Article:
After most car accidents, police officers write and file a report. Although it is always advisable to get a report, how it will be used very much depends on the circumstances of your accident. For example: you likely know all the information that occurred during the accident if you stayed at the scene. If instead you were taken to a hospital for your injuries, then the report might have information previously unknown to you. Sometimes, however, New York law will require you to file a report. In a car accident where someone is injured, a police report can help establish liability in a personal injury claim. Keep reading to learn about when, why, and how New York obligates you to submit a police report. If you would like more information, don’t delay in contacting our Rockland County car accident lawyers.
Why Would I Need a Police Report After a Car Accident?
Police reports are useful to have for several reasons. The first reason is their use in a civil case for damages. The report serves to prove the accident did occur and that the defendant is actually involved. At the same time, even if you or the other parties involved don’t pursue a civil case, you may still require a police report to prove your damages to your insurance company.
New York is a “no-fault” state regarding insurance so it isn’t necessary to prove the other party was at fault to recover from an insurance company, but your insurance may not be willing to give you adequate coverage for your needs without this.
If you do end up choosing to pursue a claim, the report is helpful in even more ways. It will contain key identifying information, which in turn helps you get in touch with the defendant so you can meet the legal requirement of serving notice of the lawsuit you intend to file.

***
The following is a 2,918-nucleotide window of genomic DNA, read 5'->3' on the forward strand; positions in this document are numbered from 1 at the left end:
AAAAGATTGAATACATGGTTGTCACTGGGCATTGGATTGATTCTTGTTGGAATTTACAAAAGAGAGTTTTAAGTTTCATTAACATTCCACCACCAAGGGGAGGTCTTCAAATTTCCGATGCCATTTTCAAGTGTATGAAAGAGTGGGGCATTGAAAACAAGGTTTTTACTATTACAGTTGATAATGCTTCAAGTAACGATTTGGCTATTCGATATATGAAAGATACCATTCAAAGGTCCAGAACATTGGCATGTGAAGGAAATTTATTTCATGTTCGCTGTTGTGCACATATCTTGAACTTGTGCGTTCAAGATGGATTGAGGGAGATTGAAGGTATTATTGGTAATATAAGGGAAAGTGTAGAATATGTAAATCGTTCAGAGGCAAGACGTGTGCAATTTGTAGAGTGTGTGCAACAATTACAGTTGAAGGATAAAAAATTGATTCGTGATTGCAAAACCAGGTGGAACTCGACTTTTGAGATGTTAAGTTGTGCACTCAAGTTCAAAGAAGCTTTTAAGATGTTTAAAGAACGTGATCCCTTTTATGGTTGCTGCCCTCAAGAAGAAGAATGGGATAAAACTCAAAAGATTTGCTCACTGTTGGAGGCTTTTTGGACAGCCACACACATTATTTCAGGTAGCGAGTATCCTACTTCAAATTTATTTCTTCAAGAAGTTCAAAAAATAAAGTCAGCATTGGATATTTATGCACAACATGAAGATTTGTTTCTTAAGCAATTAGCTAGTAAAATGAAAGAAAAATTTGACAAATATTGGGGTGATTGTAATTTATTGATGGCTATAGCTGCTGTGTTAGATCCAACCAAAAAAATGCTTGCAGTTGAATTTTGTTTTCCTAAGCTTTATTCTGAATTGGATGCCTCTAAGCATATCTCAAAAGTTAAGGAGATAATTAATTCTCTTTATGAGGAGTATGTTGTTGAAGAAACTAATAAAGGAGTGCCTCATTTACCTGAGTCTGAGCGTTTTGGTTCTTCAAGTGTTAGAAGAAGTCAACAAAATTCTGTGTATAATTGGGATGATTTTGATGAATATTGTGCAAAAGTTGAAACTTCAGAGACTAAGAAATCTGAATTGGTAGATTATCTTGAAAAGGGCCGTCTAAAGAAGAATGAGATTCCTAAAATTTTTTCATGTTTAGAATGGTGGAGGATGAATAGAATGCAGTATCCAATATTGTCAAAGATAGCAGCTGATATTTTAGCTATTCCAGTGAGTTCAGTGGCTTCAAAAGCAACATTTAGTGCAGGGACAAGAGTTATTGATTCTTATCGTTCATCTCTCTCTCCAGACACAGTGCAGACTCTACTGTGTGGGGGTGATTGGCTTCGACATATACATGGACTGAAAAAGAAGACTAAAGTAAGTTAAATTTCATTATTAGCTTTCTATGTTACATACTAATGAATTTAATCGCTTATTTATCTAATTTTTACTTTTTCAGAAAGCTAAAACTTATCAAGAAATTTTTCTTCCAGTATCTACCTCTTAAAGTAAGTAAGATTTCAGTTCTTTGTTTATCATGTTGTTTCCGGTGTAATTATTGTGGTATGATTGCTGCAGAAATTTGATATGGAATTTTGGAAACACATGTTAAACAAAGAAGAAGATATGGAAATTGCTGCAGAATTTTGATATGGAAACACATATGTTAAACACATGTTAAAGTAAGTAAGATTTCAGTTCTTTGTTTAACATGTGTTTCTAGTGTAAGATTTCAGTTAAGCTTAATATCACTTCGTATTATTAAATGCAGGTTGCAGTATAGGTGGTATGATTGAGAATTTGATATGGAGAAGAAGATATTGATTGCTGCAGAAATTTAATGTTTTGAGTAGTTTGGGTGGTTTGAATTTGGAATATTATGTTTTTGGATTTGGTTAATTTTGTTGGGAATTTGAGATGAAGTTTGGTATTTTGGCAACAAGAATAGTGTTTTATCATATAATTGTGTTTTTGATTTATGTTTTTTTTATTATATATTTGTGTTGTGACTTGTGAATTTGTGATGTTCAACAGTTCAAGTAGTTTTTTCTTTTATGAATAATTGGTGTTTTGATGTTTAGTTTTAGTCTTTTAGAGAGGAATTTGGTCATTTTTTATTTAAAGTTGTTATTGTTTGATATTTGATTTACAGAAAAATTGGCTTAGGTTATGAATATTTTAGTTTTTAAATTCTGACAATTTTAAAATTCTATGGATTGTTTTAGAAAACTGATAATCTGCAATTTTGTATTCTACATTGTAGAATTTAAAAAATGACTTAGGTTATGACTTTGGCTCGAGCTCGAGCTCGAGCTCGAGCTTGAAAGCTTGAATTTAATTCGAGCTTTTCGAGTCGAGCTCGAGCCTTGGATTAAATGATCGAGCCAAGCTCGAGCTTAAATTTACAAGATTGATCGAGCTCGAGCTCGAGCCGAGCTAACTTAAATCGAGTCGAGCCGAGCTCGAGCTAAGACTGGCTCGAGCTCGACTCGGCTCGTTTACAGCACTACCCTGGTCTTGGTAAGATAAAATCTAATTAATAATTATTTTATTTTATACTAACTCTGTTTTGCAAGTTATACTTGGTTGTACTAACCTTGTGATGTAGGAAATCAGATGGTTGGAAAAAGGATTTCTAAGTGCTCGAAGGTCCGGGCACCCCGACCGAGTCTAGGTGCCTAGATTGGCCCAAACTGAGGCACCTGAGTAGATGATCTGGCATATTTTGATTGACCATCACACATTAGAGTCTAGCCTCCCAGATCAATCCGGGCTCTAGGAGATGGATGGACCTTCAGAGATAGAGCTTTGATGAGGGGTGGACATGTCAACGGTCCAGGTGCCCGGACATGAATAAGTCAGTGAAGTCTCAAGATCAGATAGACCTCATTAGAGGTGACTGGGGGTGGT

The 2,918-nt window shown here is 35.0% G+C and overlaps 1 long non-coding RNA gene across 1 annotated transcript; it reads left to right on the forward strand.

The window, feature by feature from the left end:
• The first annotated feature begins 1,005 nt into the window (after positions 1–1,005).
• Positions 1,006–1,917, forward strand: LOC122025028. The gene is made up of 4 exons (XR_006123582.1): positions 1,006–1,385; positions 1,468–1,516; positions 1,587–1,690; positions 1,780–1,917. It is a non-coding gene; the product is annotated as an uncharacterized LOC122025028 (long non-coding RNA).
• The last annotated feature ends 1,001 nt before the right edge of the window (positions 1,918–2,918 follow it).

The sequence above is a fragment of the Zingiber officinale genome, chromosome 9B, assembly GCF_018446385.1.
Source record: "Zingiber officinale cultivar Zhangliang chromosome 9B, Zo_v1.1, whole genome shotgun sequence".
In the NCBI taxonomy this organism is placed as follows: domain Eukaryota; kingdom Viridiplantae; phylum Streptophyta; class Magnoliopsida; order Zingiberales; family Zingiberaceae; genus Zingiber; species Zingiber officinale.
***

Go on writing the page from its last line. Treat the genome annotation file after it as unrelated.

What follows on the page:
Police reports may also have information on witnesses, if the police spoke to people near the accident.
What Triggers the Need for a Police Report?
After you review the scene of the accident and check for injuries, you should call the police to your location. New York is among a number of states that give residents 10 days to file a police report, though New York law also says you need to call the police as soon as you are physically able.
You must file a police report if the accident resulted in property damage amounting to more than $500 in repair costs, bodily injuries, or death. You’ll also need to report the accident to the DMC before 10 days pass and to your insurance before 24 days pass. None of the agencies involved—the DMV, the courts, or your insurance provider—will communicate with each other without you. If you report the accident in place, you should not expect that entity to pass the information to the rest.
That is even more the case if you do decide to file a claim. For one, the court may wonder why you thought the accident was serious enough to warrant a lawsuit but not serious enough to warrant a call to the police. The police report is a key piece of evidence that can drastically improve your chances of winning a personal injury claim in the future. If you have additional questions or wish to file a claim for your injuries, please don’t hesitate to contact Mitchell J. Schroeder, P.C. today.